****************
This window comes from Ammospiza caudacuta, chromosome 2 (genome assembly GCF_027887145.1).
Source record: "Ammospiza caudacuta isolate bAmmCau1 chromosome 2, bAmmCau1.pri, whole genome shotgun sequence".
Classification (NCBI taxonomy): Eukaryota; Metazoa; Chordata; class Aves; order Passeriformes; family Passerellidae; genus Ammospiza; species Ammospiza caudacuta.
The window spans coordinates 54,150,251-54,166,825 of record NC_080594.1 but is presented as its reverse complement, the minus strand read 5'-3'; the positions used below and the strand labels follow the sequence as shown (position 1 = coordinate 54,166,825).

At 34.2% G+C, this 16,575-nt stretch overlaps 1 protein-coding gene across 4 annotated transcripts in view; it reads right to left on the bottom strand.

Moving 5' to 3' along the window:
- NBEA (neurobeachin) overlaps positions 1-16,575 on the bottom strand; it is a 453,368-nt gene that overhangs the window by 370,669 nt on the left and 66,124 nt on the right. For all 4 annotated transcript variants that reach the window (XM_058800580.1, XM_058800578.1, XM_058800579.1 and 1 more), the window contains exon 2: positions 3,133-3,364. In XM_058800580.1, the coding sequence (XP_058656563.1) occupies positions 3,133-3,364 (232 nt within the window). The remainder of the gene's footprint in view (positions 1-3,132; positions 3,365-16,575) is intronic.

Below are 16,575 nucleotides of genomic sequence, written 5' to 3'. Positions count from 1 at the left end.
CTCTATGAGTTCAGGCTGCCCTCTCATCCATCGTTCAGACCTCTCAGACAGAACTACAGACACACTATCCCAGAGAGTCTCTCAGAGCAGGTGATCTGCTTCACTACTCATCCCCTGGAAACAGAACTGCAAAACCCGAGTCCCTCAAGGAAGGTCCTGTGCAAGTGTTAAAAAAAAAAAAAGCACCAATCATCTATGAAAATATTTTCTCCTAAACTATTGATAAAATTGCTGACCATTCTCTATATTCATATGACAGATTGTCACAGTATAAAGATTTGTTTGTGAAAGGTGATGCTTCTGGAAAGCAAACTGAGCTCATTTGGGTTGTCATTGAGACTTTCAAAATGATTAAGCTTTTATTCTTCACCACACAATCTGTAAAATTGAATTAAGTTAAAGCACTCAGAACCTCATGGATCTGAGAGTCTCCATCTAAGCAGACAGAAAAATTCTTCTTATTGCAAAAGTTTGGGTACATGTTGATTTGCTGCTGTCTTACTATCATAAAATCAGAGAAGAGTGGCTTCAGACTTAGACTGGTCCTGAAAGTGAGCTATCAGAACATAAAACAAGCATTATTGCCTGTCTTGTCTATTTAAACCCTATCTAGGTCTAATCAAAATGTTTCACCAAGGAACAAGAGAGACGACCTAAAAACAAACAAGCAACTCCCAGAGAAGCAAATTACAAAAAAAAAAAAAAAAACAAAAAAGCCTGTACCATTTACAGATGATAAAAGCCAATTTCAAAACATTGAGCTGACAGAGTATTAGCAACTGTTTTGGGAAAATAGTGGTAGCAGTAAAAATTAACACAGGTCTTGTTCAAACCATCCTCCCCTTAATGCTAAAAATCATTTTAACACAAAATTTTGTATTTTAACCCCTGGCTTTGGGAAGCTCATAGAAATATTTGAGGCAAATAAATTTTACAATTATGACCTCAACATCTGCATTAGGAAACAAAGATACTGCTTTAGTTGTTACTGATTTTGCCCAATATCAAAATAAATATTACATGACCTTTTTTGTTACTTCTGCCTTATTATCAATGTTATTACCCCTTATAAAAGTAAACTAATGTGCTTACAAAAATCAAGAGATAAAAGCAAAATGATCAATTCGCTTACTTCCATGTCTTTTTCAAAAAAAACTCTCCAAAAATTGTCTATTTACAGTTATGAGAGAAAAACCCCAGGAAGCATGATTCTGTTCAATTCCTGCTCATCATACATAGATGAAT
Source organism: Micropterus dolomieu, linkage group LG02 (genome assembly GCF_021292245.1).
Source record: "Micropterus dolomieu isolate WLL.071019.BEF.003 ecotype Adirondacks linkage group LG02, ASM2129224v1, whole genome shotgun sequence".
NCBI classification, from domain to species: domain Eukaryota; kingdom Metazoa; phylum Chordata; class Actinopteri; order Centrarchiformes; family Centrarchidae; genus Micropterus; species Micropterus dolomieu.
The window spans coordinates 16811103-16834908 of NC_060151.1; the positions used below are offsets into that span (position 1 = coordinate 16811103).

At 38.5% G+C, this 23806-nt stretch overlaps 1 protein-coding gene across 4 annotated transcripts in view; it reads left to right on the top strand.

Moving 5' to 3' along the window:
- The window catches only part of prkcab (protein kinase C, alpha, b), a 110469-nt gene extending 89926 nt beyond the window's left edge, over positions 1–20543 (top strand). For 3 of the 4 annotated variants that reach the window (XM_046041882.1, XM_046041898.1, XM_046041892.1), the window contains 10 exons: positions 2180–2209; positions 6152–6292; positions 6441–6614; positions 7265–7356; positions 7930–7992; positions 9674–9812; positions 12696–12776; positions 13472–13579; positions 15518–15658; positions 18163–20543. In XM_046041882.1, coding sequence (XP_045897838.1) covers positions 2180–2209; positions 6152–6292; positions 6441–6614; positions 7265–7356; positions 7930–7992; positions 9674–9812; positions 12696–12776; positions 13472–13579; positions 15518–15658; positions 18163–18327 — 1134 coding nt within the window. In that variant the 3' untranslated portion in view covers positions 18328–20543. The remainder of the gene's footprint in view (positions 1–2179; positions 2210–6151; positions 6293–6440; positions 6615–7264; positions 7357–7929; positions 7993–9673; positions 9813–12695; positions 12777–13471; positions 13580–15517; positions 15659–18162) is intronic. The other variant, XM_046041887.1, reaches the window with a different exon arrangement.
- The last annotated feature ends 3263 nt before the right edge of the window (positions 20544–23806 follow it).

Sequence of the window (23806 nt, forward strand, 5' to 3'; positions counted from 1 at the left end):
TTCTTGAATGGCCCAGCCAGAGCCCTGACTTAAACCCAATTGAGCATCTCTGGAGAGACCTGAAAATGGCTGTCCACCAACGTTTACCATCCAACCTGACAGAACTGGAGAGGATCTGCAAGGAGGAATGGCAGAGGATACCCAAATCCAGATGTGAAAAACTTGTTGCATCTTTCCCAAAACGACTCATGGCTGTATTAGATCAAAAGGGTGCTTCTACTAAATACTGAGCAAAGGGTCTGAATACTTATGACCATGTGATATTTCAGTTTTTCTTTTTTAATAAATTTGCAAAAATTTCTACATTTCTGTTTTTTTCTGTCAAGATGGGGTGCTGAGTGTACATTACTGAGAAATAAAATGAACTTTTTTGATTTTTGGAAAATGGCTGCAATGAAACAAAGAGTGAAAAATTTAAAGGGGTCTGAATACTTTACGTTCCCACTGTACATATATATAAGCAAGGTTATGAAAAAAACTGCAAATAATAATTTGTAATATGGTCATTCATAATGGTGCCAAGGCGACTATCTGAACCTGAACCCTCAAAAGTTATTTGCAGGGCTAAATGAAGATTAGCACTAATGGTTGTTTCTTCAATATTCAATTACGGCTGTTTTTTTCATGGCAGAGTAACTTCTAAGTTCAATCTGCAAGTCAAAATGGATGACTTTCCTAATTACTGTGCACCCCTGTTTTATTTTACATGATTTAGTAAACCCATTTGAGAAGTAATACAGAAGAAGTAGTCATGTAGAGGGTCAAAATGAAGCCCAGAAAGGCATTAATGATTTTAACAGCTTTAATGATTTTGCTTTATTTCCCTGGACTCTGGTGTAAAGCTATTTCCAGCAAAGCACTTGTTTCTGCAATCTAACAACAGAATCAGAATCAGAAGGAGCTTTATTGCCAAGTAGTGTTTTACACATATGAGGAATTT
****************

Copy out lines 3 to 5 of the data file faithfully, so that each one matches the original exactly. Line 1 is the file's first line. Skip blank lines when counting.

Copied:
Classification (NCBI taxonomy): Eukaryota; Metazoa; Chordata; class Aves; order Passeriformes; family Passerellidae; genus Ammospiza; species Ammospiza caudacuta.
The window spans coordinates 54,150,251-54,166,825 of record NC_080594.1 but is presented as its reverse complement, the minus strand read 5'-3'; the positions used below and the strand labels follow the sequence as shown (position 1 = coordinate 54,166,825).

At 34.2% G+C, this 16,575-nt stretch overlaps 1 protein-coding gene across 4 annotated transcripts in view; it reads right to left on the bottom strand.